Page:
14. Why is "plug-in hybrid" not sufficient? There is nothing in the name that suggests that the CD mode has to be blended for PHEVs. It certainly is GM marketing Kool-Aid to use EREV--they made up this term and are the only OEM (to my knowledge) to use it consistently.

    I agree with the rest of your post, but that line at the end just can't be justified. If the engine is used during CD mode, it's just a Blended PHEV. If not, call it a PHEV. The C-MAX Energi is the former, the Volt the latter. Easy peasy.

  15. That is b/c the word of "hybrid" has been polluted by the conventional ICE such as Prius.

    Calling Prius a hybrid is already WRONG since it only has a single source of energy, that is GASOLINE. However, one makes that statement b/c the Prius can generate "motion" through either electric motor or gasoline motor ALONE.

    In the case of Volt, it can NOT operate on the gasoline engine ALONE. Therefore, it should be distinguished here.

    Maybe the original 2011 year model of Government EPA label was more correct. It was called "dual fuel/source" vehicle instead of the "degraded" term "hybrid".

  16. @ Mittar Just to correct you there are instances when the ICE does drive the wheels its been discussed ad infinitum in these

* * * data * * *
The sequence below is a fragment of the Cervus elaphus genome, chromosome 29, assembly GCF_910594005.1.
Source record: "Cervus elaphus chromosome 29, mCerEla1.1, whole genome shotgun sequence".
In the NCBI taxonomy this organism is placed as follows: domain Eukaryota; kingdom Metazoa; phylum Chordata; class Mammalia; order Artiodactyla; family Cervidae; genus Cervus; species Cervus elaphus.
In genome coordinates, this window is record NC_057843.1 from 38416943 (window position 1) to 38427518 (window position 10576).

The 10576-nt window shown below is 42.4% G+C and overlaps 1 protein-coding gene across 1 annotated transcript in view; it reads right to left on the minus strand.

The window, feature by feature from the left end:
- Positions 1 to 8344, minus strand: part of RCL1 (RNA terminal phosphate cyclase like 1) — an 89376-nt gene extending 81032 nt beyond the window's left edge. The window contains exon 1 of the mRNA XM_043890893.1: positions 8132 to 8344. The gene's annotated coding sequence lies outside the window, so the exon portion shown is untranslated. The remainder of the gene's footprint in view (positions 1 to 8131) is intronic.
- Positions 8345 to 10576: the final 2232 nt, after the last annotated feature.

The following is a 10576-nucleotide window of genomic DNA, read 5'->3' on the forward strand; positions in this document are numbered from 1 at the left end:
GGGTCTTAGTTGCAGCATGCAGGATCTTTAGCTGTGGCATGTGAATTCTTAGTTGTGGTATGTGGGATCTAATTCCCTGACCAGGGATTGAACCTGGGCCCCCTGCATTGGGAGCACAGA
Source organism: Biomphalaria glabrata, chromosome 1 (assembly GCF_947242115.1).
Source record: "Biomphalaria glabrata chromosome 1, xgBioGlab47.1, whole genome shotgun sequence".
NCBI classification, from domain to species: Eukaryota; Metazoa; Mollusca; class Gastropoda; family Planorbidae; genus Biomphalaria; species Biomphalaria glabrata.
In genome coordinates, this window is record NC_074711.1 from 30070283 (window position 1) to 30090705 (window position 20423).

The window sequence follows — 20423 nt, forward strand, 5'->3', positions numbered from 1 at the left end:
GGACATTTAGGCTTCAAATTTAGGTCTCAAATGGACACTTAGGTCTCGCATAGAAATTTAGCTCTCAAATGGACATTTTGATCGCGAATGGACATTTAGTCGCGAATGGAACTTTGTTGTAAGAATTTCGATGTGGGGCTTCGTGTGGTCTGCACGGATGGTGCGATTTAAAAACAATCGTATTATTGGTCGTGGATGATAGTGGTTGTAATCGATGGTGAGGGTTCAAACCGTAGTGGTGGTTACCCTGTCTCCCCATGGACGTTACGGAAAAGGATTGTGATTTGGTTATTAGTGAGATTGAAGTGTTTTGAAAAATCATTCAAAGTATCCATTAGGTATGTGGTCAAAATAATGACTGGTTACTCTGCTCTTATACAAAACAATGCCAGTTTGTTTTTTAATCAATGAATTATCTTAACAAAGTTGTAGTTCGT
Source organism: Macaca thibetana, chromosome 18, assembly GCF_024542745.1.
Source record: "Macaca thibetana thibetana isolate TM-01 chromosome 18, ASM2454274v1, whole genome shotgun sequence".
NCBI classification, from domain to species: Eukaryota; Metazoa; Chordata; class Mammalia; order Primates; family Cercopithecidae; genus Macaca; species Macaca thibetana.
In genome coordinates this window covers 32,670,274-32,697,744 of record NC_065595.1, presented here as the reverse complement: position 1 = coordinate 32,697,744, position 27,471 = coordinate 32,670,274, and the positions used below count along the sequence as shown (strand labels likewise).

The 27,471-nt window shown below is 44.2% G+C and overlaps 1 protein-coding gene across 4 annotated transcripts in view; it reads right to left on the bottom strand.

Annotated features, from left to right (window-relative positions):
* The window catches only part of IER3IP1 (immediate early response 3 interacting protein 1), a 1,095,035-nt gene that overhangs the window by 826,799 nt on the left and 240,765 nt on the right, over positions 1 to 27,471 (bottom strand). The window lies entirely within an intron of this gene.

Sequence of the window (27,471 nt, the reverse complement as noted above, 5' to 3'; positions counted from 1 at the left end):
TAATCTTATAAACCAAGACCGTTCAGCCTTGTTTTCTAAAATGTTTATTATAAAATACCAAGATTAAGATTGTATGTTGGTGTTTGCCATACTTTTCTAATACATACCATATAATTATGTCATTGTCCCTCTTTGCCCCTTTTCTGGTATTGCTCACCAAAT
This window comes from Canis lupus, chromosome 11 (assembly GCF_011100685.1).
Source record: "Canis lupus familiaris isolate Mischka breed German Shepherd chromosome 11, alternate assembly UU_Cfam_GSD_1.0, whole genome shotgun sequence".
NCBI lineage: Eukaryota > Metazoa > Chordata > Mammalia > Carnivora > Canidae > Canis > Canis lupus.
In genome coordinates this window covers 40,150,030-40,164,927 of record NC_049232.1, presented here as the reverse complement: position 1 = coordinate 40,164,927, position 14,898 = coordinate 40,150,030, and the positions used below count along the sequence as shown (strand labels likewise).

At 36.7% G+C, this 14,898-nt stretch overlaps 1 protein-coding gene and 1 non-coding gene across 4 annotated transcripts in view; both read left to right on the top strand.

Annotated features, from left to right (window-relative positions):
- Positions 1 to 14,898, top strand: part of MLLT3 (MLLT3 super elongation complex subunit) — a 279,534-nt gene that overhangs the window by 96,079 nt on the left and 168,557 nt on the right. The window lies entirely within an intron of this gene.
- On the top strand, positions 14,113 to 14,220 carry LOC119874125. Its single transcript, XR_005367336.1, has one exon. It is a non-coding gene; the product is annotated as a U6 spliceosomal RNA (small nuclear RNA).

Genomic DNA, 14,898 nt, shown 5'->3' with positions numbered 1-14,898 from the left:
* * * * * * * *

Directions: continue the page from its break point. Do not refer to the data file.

17. Is there a distinction in terms that ICE couples torque to the wheels vs, ICE can solely drive the wheels?

    If NOT, then all cars are hybrids as well. B/c they have starter motor that can drive the wheel too...

  18. There are more comments in this thread
  19. Did you charge between trips?

  20. My volt gets 38-41 miles on electric. I've only had it for 2 weeks, but so far, I really like it - very zippy, stylish, and good mileage.

  21. There are more comments in this thread
  22. Barry Meister (aka Ford fanboy) wrote in a seperate comment section: "That is why I bought the C-Max Energi. Yesterday I had to take that 40 mile trip and left with only 14 miles of electric range. Once again the C-Max performed very well as I got 55 mpg on that trip. "

    So, in that trip of 40 miles with 14 miles EV, you had 26 miles that used gas which gave you 55 mpgBS. 55mpgBS indicates that in that 40 miles total range you used 0.72 gallons of gas. 0.72 gallon of gas for 26 gas miles produces a real world "REAL MPG" of 35.75MPG

    @ 35.75MPG that is lower than Volt's combined 37MPG or 40MPG hwy rating.

    For a typical 40 miles trip, most Volt owners will easily do that with NO gas burned at all.

  23. Can someone tell me where I can get that $199 a month lease for an electric Ford Focus? I'd like to get that deal. In Northern California where I live, the best rate advertised by Ford is $259 a month with approx. $2K down, or $289 a month with approx. $1k down...

  24. I don't show that lease available on the Ford.com site any longer. Maybe they will reduce it again next month?

  25. my question is: When Chevy or any other automaker will start selling EVs in PR? we in summer 2013 and still no EVs for sale at the Island